Tools and Tips for Debugging Google Analytics Like a Pro

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Tools and Tips for Debugging Google Analytics Like a Pro

We all have great ideas for what we want to do in Google Analytics but sometimes we need to go more advanced than the out of the box solution. So we roll up our sleeves and start adding more event tracking, all kinds of custom dimensions, and some beastly cross device management but then you open up GA and you see nothing. No beautiful data to help you craft your marketing activities, no visibility into what is happening on your site, no idea of the amount of traffic your last baller post with those querky images brought in. Now what?! Time to start debugging like Rico did to those damn Arachnids on Klendathu  (Starship Troopers reference – score!). This post goes into ways that can help find errors and fix issues with implementation. There is a million and 1 things that can go wrong when you start writing custom code so hopefully this will get you started figuring out the issues.

The tips go from non-technical to developer.

Use the Google Analytics Debugger

Tip for: Everyone

This is a must! They have the extension/add-on for both Chrome (official) and Firefox (unofficial). Basically, it enables ga_debug.js and prints the parameters of the_utm.gif request (how GA tracks things) to the console so you can see if the proper data is being sent or if there are any errors.  It works with universal analytics (analytics.js) and classic analytics (ga.js).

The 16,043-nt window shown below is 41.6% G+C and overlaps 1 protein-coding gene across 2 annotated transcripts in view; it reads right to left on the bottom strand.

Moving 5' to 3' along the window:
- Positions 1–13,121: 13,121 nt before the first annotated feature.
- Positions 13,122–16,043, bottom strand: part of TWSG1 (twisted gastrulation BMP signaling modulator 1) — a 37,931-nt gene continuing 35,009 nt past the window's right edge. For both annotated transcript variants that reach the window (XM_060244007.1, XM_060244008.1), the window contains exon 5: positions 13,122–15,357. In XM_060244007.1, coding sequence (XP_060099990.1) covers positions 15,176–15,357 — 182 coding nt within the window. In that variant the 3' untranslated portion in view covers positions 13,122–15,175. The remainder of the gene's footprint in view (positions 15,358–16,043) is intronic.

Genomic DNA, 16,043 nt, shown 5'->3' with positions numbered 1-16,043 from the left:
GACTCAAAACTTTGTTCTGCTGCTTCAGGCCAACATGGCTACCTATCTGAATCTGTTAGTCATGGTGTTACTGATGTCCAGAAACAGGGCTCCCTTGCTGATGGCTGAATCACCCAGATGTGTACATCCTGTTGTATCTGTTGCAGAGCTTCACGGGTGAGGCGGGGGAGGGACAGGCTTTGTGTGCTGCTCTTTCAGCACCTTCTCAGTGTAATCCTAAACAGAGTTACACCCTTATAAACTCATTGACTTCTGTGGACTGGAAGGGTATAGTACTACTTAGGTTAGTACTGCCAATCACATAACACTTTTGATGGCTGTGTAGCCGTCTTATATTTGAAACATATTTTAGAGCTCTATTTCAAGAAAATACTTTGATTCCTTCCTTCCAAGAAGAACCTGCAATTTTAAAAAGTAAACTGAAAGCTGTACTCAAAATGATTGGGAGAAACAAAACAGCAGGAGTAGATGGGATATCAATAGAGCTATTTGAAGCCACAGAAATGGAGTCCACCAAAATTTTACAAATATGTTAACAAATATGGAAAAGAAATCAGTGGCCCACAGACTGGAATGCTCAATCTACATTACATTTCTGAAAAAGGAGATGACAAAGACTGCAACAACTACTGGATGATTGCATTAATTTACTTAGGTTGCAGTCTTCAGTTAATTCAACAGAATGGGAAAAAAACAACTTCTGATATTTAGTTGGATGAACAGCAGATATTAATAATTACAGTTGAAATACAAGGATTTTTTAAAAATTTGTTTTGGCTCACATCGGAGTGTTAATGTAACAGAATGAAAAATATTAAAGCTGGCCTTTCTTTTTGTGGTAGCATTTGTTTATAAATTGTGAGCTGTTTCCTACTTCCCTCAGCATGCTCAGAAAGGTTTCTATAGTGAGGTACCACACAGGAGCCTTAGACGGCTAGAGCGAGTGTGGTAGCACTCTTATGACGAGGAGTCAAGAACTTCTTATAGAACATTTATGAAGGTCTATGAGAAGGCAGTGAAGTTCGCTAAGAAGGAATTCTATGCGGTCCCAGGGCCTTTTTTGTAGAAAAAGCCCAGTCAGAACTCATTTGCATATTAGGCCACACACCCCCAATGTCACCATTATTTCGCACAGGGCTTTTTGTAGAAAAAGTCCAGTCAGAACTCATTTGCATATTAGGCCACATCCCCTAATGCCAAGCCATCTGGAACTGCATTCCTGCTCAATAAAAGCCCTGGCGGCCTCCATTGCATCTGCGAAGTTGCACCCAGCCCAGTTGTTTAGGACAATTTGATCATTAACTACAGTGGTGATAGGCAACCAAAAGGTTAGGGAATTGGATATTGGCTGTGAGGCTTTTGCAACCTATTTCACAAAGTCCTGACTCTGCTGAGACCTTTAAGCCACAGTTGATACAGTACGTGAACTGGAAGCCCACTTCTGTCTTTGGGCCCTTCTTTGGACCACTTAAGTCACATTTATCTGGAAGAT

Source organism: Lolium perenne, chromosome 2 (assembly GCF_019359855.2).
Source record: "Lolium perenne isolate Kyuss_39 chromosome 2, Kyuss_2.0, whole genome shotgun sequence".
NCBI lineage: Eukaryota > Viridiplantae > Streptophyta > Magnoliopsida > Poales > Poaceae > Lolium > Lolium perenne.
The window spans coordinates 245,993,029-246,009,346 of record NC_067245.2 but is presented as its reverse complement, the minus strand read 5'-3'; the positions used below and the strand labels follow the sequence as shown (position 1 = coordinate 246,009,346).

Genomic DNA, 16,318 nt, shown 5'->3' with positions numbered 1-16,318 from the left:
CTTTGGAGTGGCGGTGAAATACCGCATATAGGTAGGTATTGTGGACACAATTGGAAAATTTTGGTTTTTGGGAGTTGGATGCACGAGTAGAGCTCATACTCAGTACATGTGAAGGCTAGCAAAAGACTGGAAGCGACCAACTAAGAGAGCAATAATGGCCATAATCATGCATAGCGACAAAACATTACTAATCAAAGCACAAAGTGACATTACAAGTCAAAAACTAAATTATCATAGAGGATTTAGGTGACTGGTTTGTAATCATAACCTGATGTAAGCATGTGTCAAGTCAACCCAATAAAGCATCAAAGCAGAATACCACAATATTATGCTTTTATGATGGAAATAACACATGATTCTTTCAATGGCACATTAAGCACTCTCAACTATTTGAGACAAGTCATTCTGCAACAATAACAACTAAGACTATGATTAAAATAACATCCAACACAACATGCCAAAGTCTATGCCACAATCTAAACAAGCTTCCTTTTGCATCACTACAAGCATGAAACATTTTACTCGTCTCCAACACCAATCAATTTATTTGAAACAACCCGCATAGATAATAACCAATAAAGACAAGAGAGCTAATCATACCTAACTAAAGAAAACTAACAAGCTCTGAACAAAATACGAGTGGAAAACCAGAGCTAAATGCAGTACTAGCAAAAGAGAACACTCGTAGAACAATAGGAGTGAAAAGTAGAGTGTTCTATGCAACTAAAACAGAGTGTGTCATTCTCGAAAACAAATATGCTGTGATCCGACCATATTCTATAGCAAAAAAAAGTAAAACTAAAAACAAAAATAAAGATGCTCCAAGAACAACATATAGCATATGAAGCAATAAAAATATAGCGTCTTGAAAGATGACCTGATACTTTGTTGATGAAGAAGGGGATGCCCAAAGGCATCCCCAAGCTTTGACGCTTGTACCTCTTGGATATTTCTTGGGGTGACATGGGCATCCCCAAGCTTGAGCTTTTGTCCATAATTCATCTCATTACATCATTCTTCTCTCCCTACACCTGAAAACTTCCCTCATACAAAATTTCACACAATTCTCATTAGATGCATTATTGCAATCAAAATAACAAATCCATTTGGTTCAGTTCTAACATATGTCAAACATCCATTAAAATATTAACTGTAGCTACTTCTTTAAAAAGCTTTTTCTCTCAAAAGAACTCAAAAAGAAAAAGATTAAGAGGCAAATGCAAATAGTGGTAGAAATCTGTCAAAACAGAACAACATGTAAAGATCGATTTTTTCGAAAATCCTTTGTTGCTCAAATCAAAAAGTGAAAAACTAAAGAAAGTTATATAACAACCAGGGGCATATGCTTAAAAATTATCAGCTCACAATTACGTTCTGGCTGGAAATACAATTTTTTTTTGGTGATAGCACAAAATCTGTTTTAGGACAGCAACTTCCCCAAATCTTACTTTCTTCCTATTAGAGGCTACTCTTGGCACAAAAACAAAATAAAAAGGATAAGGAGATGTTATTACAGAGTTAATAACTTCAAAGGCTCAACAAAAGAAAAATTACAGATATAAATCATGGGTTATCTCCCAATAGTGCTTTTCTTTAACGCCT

Here is all the information that it shows! Actually read through and you can see everything that GA sends to its servers.

ga debugging post

It works great when debugging event tracking too because you can see it get sent.

ga debugging post2

For example:

hitType : event
eventAction : click
eventCategory : outbound-link
eventLabel :

Use Real Time Analytics

Tip for: Everyone

One of my favorite things in data analysis is Real Time analytics. So besides getting lost in it, I love to use it for testing. You can set up events and goals and watch them come through in real time. This can give you immediate feedback on what events and goals are coming through properly and how your data will look in google analytics.

There are 6 different views that you can see in real time and they are:

Overview,  Locations,  Traffic Sources, Content, Events, Conversions

ga debugging post3

Double Check your Syntax, Scope & Features

Tip for: Intermediate users

The Google Analytics syntax is in JavaScript and is case sensitive so make sure that you have the GA methods exactly correct. Also make sure that you using the syntax and methods for the Google Analytics library that you are using. If you’re on Universal Analytics (analytics.js) you can’t use the methods from classic analytics (ga.js).

Here are some common differences:

Initializing Accounts & Pageviews

Classic (ga.js) Google Analytics

_gaq.push(['_setAccount', 'UA-XXXXXX-Y']);

Universal (analytics.js) Google Analytics

ga('create', 'UA-XXXX-Y', 'auto');
ga('send', 'pageview');

Event Tracking

Classic (ga.js) Google Analytics

_gaq.push(['_trackEvent', 'category', 'action', 'label', opt_value, opt_interaction])

Universal (analytics.js) Google Analytics

ga('send', 'event', 'category', 'action', {'nonInteraction': 1});

To get the full list of syntax differences look see the documentation for classic (ga.js) and for universal (analytics.js).

Are you using the correct scope?

Remember that there are 4 different kinds of scope when you are using custom dimensions (analytics.js) and 3 different kinds or custom variables (ga.js). Here’s a very short description of each: